Measured signals - technology and significance

The recorded signal chain can be studied according to the system theory of telecommunication and communication engineering. A chain of signal transmitters and signal transducers exist. Each one is linked to the chain and can be analysed with a so called transmissions-function. The transmission-function can be described equal as frequency A (f) as well as time A (t). Having a closer look at the description of the frequencies, the output signal (measured signal) of the complete signal chain can be formed from the product of the transmission-function of each single link through this formula.
Y f =  A f *  B f *  C f . *  X f

Y (f):                 Spectral function output signal

A (f), B (f), ...:   Transmission-function of the chain links

X (f):                 Spectral function input signal

The output signal Y (f) corresponds to the electric signal. The input signal X (f) corresponds to the spectral function of the hit.

The transmitting elements in the study are microphone, skin and soft tissue, bone, cement (when applied), gaps between bone and prosthesis or cement and prosthesis and prosthesis.

Objective of measurement technology

Changes in each inner transfer function (for example C (f)) have a direct proportional effect on the output signal Y (f) when the transfer links are constant (for example X (f), A (f), B (f)....). Therefore general changes in Y (f) are sufficient for a comparative assessment of C (f).

If C (f) shows a distinguishable structure (for example clear resonance peaks) compared to the other signals X (f), A (f), B (f) and these functions (X (f), A (f), B (f)) show a generally flat and structure-less pattern, then the signal of Y (f) alone allows a conclusion regarding C (f) without any reference signal. In this case Y (f) would be an absolute criterion. All other transfer functions as well as the signal of the output function X (f) should be flat.

Information on the decibel scale

The decibel-scale (dB) is widely used and well known for signal measurement. The dB-scale is also used for creating spectral images. In general one decibel corresponds to a 10 fold logarithmic of the relation between two signal energies.

+3 dB     a double

+6 dB     a quadruple

+10 dB   a tenfold (x 10)

+13 dB   × 20

+16 dB   × 40

+20 dB   × 100         -20 dB       a hundredth 1/100

+30 dB   × 1.000       -30 dB      a thousandth 1/1.000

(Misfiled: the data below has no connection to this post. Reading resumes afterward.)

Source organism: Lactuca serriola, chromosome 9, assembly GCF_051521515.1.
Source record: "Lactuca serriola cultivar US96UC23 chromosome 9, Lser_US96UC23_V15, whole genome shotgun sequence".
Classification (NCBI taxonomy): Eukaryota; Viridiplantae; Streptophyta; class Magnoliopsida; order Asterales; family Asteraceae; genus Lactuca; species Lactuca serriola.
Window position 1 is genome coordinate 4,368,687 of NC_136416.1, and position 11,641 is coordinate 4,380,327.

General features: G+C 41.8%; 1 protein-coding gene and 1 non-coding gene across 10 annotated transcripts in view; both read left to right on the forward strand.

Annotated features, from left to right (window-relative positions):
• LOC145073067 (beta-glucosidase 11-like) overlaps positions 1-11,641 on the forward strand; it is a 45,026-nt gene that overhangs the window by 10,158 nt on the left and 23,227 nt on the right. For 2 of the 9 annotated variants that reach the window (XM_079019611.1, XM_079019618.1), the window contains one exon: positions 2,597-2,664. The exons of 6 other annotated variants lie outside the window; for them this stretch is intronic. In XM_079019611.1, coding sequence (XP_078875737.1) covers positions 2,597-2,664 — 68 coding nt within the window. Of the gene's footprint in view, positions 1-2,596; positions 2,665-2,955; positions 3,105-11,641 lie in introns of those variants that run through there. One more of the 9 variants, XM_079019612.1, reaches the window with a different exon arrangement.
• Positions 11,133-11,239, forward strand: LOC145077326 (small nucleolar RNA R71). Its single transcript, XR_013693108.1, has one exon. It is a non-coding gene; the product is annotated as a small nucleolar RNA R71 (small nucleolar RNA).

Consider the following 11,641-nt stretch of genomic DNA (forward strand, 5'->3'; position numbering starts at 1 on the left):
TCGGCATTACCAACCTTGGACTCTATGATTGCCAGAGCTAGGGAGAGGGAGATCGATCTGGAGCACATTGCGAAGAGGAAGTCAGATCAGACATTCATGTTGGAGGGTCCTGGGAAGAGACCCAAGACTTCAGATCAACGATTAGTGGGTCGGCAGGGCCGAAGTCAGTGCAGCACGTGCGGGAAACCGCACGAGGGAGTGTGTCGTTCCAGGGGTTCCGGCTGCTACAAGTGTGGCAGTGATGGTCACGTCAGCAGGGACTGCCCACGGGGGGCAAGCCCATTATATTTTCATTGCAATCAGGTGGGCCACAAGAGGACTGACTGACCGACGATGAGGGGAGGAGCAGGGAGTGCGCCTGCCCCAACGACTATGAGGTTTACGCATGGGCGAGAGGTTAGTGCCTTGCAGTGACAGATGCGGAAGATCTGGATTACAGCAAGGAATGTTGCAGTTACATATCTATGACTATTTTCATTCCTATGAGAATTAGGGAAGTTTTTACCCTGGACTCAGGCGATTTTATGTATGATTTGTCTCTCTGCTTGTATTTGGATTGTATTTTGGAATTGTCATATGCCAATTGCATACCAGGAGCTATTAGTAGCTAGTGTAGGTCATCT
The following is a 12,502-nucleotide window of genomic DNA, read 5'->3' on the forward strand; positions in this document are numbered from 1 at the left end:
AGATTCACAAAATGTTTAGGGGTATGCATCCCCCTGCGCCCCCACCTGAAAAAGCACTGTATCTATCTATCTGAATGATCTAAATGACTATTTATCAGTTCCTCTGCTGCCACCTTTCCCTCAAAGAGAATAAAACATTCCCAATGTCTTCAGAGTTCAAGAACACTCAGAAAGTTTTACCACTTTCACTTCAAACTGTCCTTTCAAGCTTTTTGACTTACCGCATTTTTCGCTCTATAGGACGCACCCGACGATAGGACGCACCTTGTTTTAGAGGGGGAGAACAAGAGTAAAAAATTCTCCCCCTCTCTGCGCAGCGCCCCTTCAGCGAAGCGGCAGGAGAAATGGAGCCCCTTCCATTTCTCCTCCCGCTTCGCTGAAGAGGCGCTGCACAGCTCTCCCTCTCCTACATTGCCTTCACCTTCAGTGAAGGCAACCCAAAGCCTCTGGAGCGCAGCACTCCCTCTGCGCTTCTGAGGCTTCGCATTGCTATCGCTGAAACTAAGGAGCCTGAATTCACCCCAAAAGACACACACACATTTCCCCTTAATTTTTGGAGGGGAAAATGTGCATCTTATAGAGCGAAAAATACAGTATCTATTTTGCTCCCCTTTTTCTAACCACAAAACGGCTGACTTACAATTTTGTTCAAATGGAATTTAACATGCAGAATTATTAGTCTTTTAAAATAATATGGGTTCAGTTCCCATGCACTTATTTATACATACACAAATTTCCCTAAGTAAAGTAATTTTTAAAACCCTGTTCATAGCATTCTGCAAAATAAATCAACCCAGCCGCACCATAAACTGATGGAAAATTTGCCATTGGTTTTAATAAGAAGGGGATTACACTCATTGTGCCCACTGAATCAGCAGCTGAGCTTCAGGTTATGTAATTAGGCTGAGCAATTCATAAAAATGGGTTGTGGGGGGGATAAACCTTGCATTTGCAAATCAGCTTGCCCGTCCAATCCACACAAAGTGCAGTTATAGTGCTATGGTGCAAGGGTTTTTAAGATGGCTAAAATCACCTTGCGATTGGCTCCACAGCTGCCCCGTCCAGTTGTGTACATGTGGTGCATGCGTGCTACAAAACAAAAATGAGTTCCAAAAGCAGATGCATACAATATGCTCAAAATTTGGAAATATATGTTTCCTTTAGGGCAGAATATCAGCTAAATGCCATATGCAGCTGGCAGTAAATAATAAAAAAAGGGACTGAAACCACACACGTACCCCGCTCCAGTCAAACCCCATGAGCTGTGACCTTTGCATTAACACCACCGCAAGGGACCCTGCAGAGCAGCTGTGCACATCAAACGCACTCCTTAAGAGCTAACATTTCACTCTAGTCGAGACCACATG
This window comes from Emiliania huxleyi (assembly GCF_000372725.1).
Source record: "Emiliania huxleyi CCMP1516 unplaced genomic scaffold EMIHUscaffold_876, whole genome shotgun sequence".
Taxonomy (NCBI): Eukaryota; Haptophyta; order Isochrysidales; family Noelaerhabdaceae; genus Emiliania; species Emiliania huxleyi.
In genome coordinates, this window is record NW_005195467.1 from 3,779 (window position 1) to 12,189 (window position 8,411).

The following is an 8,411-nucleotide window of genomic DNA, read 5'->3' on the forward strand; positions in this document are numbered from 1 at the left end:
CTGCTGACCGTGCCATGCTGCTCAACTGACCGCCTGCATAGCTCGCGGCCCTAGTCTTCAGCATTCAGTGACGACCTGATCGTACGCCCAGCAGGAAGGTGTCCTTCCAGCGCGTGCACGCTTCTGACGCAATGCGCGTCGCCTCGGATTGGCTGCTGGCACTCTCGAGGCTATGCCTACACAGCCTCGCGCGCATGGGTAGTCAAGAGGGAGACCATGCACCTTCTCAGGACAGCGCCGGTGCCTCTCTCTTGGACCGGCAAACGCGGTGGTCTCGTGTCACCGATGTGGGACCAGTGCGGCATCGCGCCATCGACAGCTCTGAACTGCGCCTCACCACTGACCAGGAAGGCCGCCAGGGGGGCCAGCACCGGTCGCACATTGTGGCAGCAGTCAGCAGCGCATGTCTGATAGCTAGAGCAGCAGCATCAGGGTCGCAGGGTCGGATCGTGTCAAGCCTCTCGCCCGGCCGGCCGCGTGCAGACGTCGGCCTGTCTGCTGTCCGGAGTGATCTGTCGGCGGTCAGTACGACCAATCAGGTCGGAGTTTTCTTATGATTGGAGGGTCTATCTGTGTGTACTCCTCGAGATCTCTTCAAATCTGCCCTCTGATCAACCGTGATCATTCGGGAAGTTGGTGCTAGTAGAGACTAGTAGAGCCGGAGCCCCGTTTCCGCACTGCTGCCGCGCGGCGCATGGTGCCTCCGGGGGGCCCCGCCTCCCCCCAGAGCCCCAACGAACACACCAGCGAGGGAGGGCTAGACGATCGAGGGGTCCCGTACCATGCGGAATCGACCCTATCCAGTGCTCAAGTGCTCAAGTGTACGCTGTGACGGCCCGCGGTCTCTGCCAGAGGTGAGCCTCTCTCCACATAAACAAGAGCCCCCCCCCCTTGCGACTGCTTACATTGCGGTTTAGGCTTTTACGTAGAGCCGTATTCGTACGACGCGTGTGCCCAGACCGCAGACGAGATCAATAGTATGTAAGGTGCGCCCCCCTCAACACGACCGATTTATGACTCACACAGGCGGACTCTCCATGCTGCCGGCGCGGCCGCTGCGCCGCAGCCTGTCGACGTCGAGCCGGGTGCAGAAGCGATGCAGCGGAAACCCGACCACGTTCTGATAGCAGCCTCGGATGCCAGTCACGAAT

+40 dB   × 10.000     -40 dB      1/10.000

+50 dB   × 100.000    -50 dB     1/100.000

The dynamic scale of the used measurements is approximately 48 dB, corresponding to a signal relation of 1: 60.000.

Results

Test A - direct measurement after opening

The Watson-Jones surgical approach was chosen for access to the hip joint. After preparation and excision of the ventral part of the joint capsule, the cortex of the femur neck was exposed. The exposed cortex was then hit with a metal device. The monitoring of the measured impulse was performed with a microphone fixed at the lateral femoral condoyle as shown in picture 3.
Picture 1

Laptop including sound card and special microphone.

Picture 2

Example of atri-dimensional frequency spectrum with time and frequency axis as well as sound intensity.

Picture 3

Performing an impulse after direct approach to the femur neck.

Picture 4 shows the measured impulses with its corresponding digital amplitude. Picture number 5 shows a spectral image with a clear maximum of 500 Hz.
Picture 4

Direct hand hit over the femur neck, signal obtained at the lateral condoyle.

Picture 5

Spectral picture of test A showing a peak at 500 Hz.

The spectral analysis shows that a maximum of frequency appeared very clearly when the impulse is produced over the femur neck. Picture 6 demonstrates the peak at around 500 Hz with a dynamic of 12 dB (17 fold signal change) at each given impulse. Consequently a vibrating system is available at 500 Hz in an anatomical environment, after an impulse of the femur neck is caused. The analysis of the data also shows that frequencies over 5 kHz are not relevant to the study.
Picture 6

Signal spectrum Y (f) at the position 500 Hz. The peak is clearly shown at 12 dB.

Test B - prosthesis: stem implanted, cement less, not reduced

In the following battery of tests a size three hip stem from ESKA (Luebeck, Germany) was implanted following the typical steps to prepare the femoral canal. The size of reamers was increased until the femur accepted the prosthesis with size three. During implantation of the stem, stability increased until the stem reaches the point of press-fit. Picture 7 shows the measurement chain, which was used for frequency analysis at different stages of stability.
Picture 7

Impulse performed with "ticks" at the femur measured at the lateral condyle.

Pictures 8 to 10 show, that the spectral structures of higher frequencies (metal frequencies) are increasingly dampened. The more stable the prosthesis is the more dampened the signal becomes. Furthermore spectral structures of lower frequencies (bone frequencies) become clearer and steeper. The frequencies of the prosthesis itself (finger print) are not seen. With increasing stability a clear dynamic change of frequencies from 400 to 800 Hz is visible in the secure implanted (press-fit) prosthesis. This represents a change in the measurement of more than 36 dB (= 1/5.000).
Picture 8

Prosthesis loosely implanted.

Picture 9

Prosthesis implanted in standard fashion.

Picture 10

Prosthesis securely implanted (press-fit).

Test C - prosthesis: stem implanted, cement less, modular head, reduced

In this battery of tests we used a cement less implanted stem with a modular double head. The modular double head is applied directly over the conus of the stem and afterwards reduced in the acetabulum.

The measurements show a significant change spring-mass relationship because of application of the heavy metal double head (Picture 11). The spectral analysis detected different frequency structures with low resonance, which can be easily reproduced. It is possible to observe spectral structure changes significantly in quantity and quality.